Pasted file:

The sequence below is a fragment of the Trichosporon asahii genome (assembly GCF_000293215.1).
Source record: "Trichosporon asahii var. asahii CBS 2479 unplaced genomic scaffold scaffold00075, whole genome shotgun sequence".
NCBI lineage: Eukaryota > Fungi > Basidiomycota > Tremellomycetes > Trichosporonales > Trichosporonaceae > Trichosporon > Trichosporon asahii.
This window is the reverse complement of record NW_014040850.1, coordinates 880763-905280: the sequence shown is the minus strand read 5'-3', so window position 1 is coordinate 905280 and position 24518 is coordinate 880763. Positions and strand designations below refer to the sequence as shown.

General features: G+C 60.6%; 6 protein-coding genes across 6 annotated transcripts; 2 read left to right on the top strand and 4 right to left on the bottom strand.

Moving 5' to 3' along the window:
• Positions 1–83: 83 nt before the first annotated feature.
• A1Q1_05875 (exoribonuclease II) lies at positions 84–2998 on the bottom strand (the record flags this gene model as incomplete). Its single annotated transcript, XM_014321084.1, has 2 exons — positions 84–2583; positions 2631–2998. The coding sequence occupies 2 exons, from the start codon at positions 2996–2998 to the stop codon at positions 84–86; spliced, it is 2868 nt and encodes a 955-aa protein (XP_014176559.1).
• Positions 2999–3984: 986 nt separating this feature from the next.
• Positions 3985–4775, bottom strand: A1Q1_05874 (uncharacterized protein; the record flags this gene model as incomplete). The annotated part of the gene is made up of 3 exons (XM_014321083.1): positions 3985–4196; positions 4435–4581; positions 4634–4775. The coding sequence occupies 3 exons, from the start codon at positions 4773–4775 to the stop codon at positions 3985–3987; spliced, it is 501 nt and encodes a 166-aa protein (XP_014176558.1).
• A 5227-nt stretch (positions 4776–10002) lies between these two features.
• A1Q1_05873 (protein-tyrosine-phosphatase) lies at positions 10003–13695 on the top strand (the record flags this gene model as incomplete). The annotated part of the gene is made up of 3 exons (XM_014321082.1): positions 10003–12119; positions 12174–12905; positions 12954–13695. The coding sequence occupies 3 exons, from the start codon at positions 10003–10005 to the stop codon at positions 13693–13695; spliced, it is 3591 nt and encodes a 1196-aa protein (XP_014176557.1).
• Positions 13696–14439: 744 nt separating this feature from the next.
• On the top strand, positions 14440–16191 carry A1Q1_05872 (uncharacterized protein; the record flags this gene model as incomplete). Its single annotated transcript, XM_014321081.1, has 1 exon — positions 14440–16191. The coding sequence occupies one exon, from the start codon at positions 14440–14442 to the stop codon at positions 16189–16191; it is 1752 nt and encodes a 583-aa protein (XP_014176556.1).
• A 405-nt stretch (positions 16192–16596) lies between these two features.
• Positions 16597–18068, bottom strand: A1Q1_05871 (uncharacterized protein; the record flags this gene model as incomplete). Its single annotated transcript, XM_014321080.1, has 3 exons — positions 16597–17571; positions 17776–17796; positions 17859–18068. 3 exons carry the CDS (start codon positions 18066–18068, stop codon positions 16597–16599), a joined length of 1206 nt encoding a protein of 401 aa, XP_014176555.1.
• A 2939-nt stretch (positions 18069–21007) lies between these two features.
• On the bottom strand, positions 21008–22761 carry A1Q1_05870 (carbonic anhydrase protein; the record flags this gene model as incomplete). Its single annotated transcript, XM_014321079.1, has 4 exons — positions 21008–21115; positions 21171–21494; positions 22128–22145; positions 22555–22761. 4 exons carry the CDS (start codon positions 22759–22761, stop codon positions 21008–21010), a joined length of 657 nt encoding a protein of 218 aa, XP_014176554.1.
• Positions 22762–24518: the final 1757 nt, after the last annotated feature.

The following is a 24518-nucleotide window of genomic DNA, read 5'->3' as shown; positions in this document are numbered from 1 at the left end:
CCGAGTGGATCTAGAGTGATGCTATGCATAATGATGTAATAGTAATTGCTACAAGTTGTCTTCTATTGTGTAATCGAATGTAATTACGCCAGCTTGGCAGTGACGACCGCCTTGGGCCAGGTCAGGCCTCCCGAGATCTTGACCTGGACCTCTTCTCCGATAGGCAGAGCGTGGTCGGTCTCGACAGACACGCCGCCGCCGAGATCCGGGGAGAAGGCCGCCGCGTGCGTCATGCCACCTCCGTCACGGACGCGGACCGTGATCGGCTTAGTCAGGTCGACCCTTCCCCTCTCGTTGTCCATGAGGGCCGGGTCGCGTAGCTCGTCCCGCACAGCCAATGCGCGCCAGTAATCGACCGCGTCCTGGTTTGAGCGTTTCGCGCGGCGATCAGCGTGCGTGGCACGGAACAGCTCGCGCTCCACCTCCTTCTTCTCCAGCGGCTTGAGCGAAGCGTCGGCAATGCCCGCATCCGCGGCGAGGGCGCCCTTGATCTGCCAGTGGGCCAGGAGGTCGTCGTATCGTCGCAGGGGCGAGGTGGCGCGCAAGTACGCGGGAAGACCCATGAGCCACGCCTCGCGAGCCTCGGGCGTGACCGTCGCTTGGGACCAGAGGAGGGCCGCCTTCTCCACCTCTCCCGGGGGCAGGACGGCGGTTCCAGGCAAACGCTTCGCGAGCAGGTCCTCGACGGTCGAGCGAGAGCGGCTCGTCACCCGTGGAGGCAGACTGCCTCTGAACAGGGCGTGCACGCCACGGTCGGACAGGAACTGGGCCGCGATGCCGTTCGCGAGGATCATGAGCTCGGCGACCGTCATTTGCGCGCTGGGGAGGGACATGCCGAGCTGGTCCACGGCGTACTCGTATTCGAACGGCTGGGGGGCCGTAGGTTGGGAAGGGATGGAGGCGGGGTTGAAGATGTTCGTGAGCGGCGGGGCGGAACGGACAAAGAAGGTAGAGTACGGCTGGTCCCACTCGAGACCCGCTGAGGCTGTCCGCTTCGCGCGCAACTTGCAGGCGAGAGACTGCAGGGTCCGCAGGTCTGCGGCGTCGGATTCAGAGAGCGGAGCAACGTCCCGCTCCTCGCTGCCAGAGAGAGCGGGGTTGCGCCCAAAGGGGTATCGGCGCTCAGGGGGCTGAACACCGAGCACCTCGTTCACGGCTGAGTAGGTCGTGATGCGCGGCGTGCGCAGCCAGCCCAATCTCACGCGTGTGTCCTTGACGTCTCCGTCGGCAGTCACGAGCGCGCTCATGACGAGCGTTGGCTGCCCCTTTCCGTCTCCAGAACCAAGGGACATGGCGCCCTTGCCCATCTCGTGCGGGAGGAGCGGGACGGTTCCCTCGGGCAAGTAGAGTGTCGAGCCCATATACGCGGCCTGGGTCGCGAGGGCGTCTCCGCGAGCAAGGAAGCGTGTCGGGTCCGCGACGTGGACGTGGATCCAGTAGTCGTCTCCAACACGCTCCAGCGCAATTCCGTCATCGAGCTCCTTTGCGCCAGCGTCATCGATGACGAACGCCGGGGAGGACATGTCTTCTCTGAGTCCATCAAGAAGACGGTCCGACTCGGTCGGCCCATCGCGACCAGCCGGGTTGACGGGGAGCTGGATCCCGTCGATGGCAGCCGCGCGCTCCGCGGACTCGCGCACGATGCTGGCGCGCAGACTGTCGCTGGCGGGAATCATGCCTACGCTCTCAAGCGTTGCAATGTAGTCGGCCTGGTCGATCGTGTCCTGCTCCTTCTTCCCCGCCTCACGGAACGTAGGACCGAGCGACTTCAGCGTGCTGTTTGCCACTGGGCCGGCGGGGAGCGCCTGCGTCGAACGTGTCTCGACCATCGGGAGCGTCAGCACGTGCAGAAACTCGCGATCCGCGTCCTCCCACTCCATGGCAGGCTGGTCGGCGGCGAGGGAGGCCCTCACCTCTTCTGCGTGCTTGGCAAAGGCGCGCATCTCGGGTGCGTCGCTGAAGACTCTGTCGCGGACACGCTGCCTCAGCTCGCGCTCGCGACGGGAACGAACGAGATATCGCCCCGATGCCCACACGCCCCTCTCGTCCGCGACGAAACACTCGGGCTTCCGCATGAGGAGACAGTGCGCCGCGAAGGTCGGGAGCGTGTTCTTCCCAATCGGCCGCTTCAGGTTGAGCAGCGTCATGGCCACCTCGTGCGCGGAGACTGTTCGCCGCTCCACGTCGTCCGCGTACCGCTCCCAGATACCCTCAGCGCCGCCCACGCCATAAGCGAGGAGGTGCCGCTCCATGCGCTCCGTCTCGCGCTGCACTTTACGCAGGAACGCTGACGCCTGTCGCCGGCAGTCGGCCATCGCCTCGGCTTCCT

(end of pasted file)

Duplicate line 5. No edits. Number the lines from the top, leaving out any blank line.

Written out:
General features: G+C 60.6%; 6 protein-coding genes across 6 annotated transcripts; 2 read left to right on the top strand and 4 right to left on the bottom strand.